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Spotting endangered whales from the skies

  • Story Highlights
  • North Atlantic right whales are breeding off the coast of the Southeast U.S.
  • The whales are highly endangered; only about 400 are alive
  • Researchers spot the whales from planes and call in their locations
  • Their alerts help ships avoid hitting the rare whales, which can be tough to spot
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By John D. Sutter
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AMELIA ISLAND, Florida (CNN) -- Here's the setup of Jessica Taylor's office:

Jessica Taylor calls in right whale sightings to prevent the rare whales from being hit by ships.

Jessica Taylor calls in right whale sightings to prevent the rare whales from being hit by ships.

The mouse is taped to the wall next to the window. The laptop is strapped to the floor at her feet. Want to make a call? Just punch the button shoved behind the armrest.

All of her strangely placed gadgets allow her one important freedom: She never has to look away from the window. That's important because her job is to scan the Atlantic Ocean for North Atlantic right whales, which are critically endangered. Her workspace is the cramped back seat of a four-person plane.

Taylor, of the New England Aquarium, is part of a huge network of people who are looking out for the right whale as females of the species give birth off the coast of southern Georgia and northern Florida from now until the end of March. How to identify a right whale »

As she scans the Atlantic waters, she's searching for good news: mom-and-calf pairs that will help the whale population rebound. Only about 400 of the whales are known to be alive today.

Here's how she goes about that task:

When she spots a whale from 1,000 feet in the air, Taylor clicks the mouse that's taped to the cabin wall. Without looking away, she then punches a button to activate a satellite phone and calls in the whale's coordinates to a worker on the ground. Ship and plane captains all over the area get word of the whale location in near-real time through e-mail alerts, text messages, faxes and pager messages.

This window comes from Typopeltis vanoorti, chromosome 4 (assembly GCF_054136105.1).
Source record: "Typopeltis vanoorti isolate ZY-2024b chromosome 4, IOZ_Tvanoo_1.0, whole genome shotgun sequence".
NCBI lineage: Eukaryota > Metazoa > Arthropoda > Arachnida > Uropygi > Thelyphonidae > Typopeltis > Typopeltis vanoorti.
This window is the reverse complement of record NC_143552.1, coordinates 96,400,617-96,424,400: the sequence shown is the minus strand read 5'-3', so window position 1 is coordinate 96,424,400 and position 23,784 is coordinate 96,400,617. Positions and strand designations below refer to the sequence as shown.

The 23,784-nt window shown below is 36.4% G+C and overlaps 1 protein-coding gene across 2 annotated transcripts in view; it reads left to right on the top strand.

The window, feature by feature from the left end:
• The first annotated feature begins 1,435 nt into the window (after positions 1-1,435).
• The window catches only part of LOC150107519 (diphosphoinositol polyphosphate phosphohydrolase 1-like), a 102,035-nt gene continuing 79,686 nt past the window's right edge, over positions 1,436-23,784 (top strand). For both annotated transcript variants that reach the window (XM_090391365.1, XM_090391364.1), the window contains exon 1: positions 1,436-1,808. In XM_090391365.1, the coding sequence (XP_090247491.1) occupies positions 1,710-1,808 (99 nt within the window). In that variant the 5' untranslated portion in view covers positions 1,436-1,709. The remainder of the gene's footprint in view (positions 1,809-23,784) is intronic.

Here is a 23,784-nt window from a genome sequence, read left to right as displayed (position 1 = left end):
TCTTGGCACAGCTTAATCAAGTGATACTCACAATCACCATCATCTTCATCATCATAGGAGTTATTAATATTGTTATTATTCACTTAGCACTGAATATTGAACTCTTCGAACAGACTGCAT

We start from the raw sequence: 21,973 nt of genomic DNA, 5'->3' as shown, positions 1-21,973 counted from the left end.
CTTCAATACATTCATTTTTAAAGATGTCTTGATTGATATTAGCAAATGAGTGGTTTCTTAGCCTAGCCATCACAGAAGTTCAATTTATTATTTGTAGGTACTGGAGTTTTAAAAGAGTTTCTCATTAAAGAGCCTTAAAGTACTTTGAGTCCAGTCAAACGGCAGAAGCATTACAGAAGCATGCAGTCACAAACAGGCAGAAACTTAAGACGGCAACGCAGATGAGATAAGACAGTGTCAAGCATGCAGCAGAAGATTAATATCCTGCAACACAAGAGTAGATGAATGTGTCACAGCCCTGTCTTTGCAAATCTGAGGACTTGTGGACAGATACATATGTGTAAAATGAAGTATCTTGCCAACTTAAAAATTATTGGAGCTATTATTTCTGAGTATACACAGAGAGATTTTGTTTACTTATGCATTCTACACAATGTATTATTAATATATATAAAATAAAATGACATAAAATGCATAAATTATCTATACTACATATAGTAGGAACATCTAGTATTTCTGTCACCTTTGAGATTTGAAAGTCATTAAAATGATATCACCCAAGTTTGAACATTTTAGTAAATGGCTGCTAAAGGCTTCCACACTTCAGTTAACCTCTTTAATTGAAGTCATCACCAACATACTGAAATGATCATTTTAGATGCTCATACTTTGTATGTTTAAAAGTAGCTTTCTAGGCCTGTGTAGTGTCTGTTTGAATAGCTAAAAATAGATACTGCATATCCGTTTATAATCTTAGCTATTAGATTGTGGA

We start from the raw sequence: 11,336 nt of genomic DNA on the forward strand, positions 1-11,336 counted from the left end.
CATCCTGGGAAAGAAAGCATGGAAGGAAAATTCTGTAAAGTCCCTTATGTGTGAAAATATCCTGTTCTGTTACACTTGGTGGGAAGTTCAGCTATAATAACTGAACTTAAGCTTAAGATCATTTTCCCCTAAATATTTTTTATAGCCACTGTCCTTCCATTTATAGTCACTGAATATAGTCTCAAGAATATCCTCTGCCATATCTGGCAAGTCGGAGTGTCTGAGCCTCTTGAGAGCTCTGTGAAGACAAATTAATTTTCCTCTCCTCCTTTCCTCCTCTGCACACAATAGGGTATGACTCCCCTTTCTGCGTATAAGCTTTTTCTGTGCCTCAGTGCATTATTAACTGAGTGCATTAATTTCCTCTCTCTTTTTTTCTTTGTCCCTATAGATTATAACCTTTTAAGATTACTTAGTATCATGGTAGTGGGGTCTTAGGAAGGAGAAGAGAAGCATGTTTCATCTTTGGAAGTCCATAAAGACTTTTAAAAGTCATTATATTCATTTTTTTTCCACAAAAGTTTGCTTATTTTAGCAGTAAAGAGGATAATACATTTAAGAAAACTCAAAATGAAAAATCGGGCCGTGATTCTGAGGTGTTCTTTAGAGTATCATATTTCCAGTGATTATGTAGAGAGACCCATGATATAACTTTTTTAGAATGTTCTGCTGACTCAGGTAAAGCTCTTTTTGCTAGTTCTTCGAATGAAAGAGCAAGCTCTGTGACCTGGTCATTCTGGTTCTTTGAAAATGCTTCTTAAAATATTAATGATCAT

Ships are one of the biggest threats to right whales, which are slow swimmers and hang out near the surface of the water, where they're susceptible to being hit. Researchers hope the alerts that Taylor and others help put out will reduce the amount of whales that are hit and killed by boats.

The whales are jet-black in color and have no shark-like dorsal fin. That makes spotting them difficult -- both for ship captains and for Taylor.

"People think, 'Oh, it's a whale. It's going to be huge! It's going to stand out,' " she said after landing for a lunch break Sunday. "But when you're 1,000 feet ... away, they can be hard to spot."

The news from the skies isn't always good.

On a recent flyover, Taylor and fellow observer Zach Swaim photographed a new mother, No. 2660, who's named Gannet because she has a bird-like pattern on her head. Gannet was without her newborn calf, and observers fear the calf is dead.


As Taylor pressed her face against the four-seat plane's window to get a better look, she saw a small fishing boat headed straight for Gannet. The scientists radioed the boat from the air, but the fisherman appeared not to hear them. Suddenly, for no apparent reason, he dropped anchor and avoided a collision.

One crisis was averted. But the researchers have to take the work one day at a time -- never giving up hope that their efforts will keep this rare species from plummeting into extinction.

All About Endangered SpeciesNature and the EnvironmentAtlantic Ocean

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